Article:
Although plaintiffs frame their third argument as a " breach of contract" claim, we understand them essentially to be raising a constitutional challenge to the pension modifications under Const 1963, art 1, § 10 and U.S. Const, art I, § 10, cl 1, which prohibit laws impairing the obligation of contracts. An action for breach of a contract and an action alleging that a law impairs the obligation of a contract are distinct claims. Thompson v Auditor General, 261 Mich. 624, 634; 247 N.W. 360 (1933). A refusal to perform in compliance with a valid contract amounts to a breach of a contract and may entitle the other party to damages or other forms of relief; however, a breach does not affect the contract's fundamental validity. Id. In contrast, a contract is " impaired" when a
law undermines a party's ability to legally enforce that contract; a contractual impairment is typically remedied through invalidation of the impairing law. Id. at 634-635. Plaintiffs here are not, in fact, seeking remedies for breach of contract, but rather are seeking the invalidation of 2012 PA 300 because, they allege, it impairs an asserted contract between public school employees and the state. Consequently, [497 Mich. 210] we analyze plaintiffs' objection to the pension modifications instituted by 2012 PA 300 as a claim of unconstitutional impairment of contractual obligations under the Contract Clauses of the Michigan and United States Constitutions.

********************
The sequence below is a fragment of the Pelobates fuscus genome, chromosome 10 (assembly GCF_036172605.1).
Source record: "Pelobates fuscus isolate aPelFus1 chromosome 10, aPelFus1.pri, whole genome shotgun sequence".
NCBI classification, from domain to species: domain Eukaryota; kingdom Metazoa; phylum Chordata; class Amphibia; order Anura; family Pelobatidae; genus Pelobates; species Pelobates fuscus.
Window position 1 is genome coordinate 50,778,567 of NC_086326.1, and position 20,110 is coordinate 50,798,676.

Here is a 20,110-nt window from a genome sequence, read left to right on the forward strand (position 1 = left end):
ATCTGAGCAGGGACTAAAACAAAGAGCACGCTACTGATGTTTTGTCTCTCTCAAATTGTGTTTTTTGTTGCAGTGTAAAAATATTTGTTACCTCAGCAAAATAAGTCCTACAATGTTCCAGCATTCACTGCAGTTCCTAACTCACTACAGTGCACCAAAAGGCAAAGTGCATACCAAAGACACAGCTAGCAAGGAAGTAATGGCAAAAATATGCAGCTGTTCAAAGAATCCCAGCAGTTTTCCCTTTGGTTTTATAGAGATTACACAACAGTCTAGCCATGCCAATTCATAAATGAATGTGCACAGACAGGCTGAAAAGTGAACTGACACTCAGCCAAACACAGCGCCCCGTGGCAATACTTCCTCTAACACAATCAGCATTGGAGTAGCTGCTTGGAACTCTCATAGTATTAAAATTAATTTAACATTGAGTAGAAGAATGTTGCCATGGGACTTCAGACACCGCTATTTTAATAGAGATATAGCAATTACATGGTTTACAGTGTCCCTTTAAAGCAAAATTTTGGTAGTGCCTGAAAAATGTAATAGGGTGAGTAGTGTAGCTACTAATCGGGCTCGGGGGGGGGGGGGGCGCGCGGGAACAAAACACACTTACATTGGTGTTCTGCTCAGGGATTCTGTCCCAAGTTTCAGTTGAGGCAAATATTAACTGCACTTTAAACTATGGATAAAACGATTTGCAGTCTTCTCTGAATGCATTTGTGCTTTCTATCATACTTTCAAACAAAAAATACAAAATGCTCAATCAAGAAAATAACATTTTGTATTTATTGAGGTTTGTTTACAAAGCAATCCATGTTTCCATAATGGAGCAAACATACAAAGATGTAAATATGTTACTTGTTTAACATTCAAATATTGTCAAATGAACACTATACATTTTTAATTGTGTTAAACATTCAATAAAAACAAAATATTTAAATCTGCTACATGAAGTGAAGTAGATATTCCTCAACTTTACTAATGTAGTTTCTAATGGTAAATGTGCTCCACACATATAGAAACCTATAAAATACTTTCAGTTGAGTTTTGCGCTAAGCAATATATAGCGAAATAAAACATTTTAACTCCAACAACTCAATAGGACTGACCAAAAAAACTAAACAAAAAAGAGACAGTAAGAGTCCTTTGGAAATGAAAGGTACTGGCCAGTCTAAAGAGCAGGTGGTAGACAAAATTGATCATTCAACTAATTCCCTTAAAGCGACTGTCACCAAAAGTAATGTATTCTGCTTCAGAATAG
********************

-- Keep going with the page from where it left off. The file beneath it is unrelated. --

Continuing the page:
Plaintiffs also make a broad and unsupported argument that " 2012 PA 300 does not repair the defect found in 2010 PA 75. [The act] is still unconstitutional because it permits an extraction with no guarantee of benefit and provides for a refund of contributions which itself is unconstitutional." Plaintiffs elaborate that " [the retiree healthcare contributions] now made still lack any certainty that the individual paying in MPSERS will actually receive post employment retiree health care. Further, the provision for a refund of payments is so unreasonable as to be itself a violation of the individual's right to substantive due process."
By arguing that 2012 PA 300 is " still" unconstitutional, plaintiffs appear to be reasserting the arguments that prevailed with respect to 2010 PA 75 in AFT Mich. I. But to the extent that plaintiffs expressly raise these same arguments, they do so in an inconsistent and ambiguous manner. Plaintiffs' brief on appeal, for example, states: " [MCL 38.1343e] is a deprivation of the right of substantive due process for the same reasons expressed to this Court, and the Court of Appeals, in [ AFT Mich. I ]." Contradictorily, however, plaintiffs' reply brief states: " Defendant incorrectly asserts that Plaintiffs have somehow argued that 2012 PA 300 [497 Mich. 211] deprives members of their right to substantive due process." We are therefore left somewhat confused about the appropriate manner by which to evaluate these arguments.